2017 NHL DRAFT MOCK (73-82)


The New Jersey Devils are on the clock.

After winning the 2017 NHL Draft Lottery, the Devils will have the first overall selection in the 2017 NHL Draft. They will be followed by the Philadelphia Flyers at No. 2, and the Dallas Stars at No. 3.

Future Considerations asked a few of our evaluators, who have been in the rinks all season scouting 2017 eligible prospects, to give their input on who they think NHL teams will be looking to add to their prospect pool in this first round mock draft.

Happy drafting!

RD 1 (1-10) | RD 1 (11-20) | RD 1 (21-31) | RD 2 (32-41) | RD 2 (42-51) | RD 2 (52-62) | RD 3 (63-72) | RD 3 (73-82) | RD 3 (83-93)

73. LW Grant Mismash, NTDP (USHL), 6’0, 185

Mismash is a hard-working forward with good skating ability and a nice blend of physicality and a nose for the net. He’s a solid two-way player as well with a competitive edge to his game, offering Carolina the chance to get a versatile, gritty forward who will be able to easily slide into any role in a team’s middle-six forward group once he’s ready for the pro game. (Joseph Aleong)

74. D Jarret Tyszka, Seattle (WHL), 6’2, 190

With a bunch of young forwards throughout the system, the Jets opt to go after a need and bring the lanky defenseman on board. A bit of a risk/reward type player, Tyszka has good tangibles, is above average with the puck and is a great skater. This is a kid who needs to be given time to develop his two-way game but possesses a high ceiling that could pay big dividends if he’s a sponge mentally and plays with an edge. (Justin Froese)

75. C Joel Teasdale, Blainville-Boisbriand (QMJHL), 5’11, 200

Teasedale brings a pro style game to Philadelphia, where his versatility and willingness to occupy whatever role is necessary for the team to have success will fit in nicely. He is reliable at both ends of the ice, and he’ll will continue to work on his scoring in the QMJHL, but his quickness, awareness and work ethic will give him a strong chance at becoming a valuable pro. (Mike Barrett)

76. D Adam Thilander, North Bay (OHL), 6’0, 190

There was a time, in this class, a couple of years ago, when Thilander was regarded as a potential top-10 pick. He was a good player on a bad team, and there’s huge sleeper value in that. Thilander still has some defensive kinks to work out but he’s got the talent to become an NHL player and that’s important in the third round. Tampa adds another young defender to a talented group of prospects. (Scott Wheeler)

77. LW/C Santeri Virtanen, TPS U20 (JR A Liiga), 6’2, 195

Virtanen missed the bulk of the season to injury, but proved very promising when he did play. His game simply looks complete and there are few particular weaknesses, even if he hasn’t shown himself to be the flashiest of players. He simply does what you want a pro to one day do in all three zones. A healthy season certainly would have made him unavailable at this point in the draft. (Chapin Landvogt)

78. LW Austen Keating, Ottawa (OHL), 6’0, 170 (via CGY)

There are few draft-eligible passers in the OHL who are as strong as Keating is at seeing the ice. His vision alone makes him an NHL prospect and while he lacks a heavy shot or blinding speed, he’s still an effective presence. He became a great two-way player in the last two years and he could blossom into a dominant force in the OHL next season. Keating still has tremendous room for growth. (Scott Wheeler)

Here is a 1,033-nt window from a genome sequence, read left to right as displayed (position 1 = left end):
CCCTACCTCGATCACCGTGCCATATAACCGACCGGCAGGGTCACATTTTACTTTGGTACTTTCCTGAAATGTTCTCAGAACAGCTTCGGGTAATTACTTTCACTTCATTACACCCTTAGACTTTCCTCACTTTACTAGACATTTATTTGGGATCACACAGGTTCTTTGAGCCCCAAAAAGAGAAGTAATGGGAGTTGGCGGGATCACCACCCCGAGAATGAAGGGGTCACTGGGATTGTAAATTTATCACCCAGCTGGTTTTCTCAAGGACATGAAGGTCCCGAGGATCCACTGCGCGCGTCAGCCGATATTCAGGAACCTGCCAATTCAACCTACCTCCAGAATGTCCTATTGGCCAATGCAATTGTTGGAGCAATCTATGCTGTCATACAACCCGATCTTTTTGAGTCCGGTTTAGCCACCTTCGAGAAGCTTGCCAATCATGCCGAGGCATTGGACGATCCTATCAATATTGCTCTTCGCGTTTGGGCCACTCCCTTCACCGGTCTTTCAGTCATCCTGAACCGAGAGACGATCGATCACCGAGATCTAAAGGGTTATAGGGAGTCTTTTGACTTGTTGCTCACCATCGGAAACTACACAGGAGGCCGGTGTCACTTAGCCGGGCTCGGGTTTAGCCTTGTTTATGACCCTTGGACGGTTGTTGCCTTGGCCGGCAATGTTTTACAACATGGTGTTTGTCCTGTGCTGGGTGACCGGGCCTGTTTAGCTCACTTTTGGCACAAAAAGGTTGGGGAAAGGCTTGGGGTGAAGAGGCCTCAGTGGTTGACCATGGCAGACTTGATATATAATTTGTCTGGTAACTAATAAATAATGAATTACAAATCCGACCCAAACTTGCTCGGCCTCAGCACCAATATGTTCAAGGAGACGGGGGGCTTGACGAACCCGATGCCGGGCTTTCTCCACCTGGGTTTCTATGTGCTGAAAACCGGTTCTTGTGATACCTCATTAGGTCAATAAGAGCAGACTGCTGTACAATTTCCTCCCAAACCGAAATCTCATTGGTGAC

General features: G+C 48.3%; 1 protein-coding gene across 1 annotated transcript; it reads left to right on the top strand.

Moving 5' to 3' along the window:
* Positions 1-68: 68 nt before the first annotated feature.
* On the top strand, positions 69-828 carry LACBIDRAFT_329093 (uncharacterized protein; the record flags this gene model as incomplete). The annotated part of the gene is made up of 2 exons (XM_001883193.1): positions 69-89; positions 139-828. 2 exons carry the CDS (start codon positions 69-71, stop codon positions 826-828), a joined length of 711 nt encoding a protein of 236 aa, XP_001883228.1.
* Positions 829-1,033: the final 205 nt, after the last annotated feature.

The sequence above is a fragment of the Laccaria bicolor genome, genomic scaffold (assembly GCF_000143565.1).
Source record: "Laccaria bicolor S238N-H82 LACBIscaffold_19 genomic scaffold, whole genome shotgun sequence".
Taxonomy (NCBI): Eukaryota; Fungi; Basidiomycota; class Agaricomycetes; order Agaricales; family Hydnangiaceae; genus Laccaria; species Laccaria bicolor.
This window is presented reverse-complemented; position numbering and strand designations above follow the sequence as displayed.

79. G Keith Petruzzelli, Muskegon (USHL), 6’5, 180 (via TOR)

Scouts love the size and athleticism combination that Petruzzelli possesses, and though the big puck stopper and while he has a few years of developing his technique and filling out his frame at Quinnipiac, he can be seen as someone who could fit in their crease before too long. He has the potential, if patient, to develop into an NHL goaltender. (Dan Stewart)

80. D Clayton Phillips, Fargo (USHL), 5’10, 180 (via BOS)

There is plenty to believe in as far as Phillips’ ability to eventually make a big impact as a puck-moving, top-three defenseman. Phillips is a terrific skater, puck-mover and has a great shot as well. Though he excels offensively, Phillips can defend and knows when to be aggressive and when to sit back. The Fargo star is committed to the University of Minnesota. (Mike Barrett)

81. D Mikey Anderson, Waterloo (USHL), 6’0, 195 (via SJS)

Anderson will help shut down the opposition at the blue line, and has the capability to add offense from the back end of the rink. Attracted to Anderson’s consistency, New Jersey believes this is the best selection for the future of their defensive core and will give him time to develop his first steps and overall speed at the college game with Duluth. (Jake VanBesien)

82. RW Lane Zablocki, Red Deer (WHL), 6’0, 190 (via STL)

The Oilers dip into their backyard and select the Edmonton area native. Zablocki is a high-energy forward who plays the game with spit and vinegar. His versatility and ability to impact the game in all three zones will provide the Oilers with added forward depth. While he likely won’t be an elite scorer, his penalty-killing prowess, play without the puck, and ability to get under the opponents skin provides excellent value. (Donesh Mazloum)